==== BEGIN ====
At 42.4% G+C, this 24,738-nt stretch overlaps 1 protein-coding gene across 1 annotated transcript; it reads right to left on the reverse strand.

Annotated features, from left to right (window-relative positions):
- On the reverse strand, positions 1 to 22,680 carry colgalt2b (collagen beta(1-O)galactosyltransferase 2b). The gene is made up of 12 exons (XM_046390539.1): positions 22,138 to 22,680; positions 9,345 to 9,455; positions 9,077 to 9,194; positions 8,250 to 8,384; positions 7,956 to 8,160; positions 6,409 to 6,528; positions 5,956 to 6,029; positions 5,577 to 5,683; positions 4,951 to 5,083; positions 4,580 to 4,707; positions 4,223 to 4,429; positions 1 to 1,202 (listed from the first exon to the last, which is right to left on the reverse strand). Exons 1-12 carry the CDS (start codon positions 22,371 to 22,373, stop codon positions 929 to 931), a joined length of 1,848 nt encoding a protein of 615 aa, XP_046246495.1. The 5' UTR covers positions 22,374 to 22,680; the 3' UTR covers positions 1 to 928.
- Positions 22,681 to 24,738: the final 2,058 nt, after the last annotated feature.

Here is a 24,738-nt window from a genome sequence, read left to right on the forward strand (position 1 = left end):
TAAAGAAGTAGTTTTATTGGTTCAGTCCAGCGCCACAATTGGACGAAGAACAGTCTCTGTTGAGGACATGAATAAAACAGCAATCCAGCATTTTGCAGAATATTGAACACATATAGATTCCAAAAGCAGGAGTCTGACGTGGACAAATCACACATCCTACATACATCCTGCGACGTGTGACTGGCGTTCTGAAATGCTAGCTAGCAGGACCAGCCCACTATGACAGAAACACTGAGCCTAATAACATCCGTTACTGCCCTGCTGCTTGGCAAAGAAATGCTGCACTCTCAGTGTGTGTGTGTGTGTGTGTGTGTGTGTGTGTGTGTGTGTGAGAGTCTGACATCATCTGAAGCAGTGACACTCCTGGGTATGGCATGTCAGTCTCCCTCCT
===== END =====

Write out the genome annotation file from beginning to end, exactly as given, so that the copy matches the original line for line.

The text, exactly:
At 42.4% G+C, this 24,738-nt stretch overlaps 1 protein-coding gene across 1 annotated transcript; it reads right to left on the reverse strand.

Annotated features, from left to right (window-relative positions):
- On the reverse strand, positions 1 to 22,680 carry colgalt2b (collagen beta(1-O)galactosyltransferase 2b). The gene is made up of 12 exons (XM_046390539.1): positions 22,138 to 22,680; positions 9,345 to 9,455; positions 9,077 to 9,194; positions 8,250 to 8,384; positions 7,956 to 8,160; positions 6,409 to 6,528; positions 5,956 to 6,029; positions 5,577 to 5,683; positions 4,951 to 5,083; positions 4,580 to 4,707; positions 4,223 to 4,429; positions 1 to 1,202 (listed from the first exon to the last, which is right to left on the reverse strand). Exons 1-12 carry the CDS (start codon positions 22,371 to 22,373, stop codon positions 929 to 931), a joined length of 1,848 nt encoding a protein of 615 aa, XP_046246495.1. The 5' UTR covers positions 22,374 to 22,680; the 3' UTR covers positions 1 to 928.
- Positions 22,681 to 24,738: the final 2,058 nt, after the last annotated feature.

Here is a 24,738-nt window from a genome sequence, read left to right on the forward strand (position 1 = left end):
TAAAGAAGTAGTTTTATTGGTTCAGTCCAGCGCCACAATTGGACGAAGAACAGTCTCTGTTGAGGACATGAATAAAACAGCAATCCAGCATTTTGCAGAATATTGAACACATATAGATTCCAAAAGCAGGAGTCTGACGTGGACAAATCACACATCCTACATACATCCTGCGACGTGTGACTGGCGTTCTGAAATGCTAGCTAGCAGGACCAGCCCACTATGACAGAAACACTGAGCCTAATAACATCCGTTACTGCCCTGCTGCTTGGCAAAGAAATGCTGCACTCTCAGTGTGTGTGTGTGTGTGTGTGTGTGTGTGTGTGTGTGTGTGAGAGTCTGACATCATCTGAAGCAGTGACACTCCTGGGTATGGCATGTCAGTCTCCCTCCT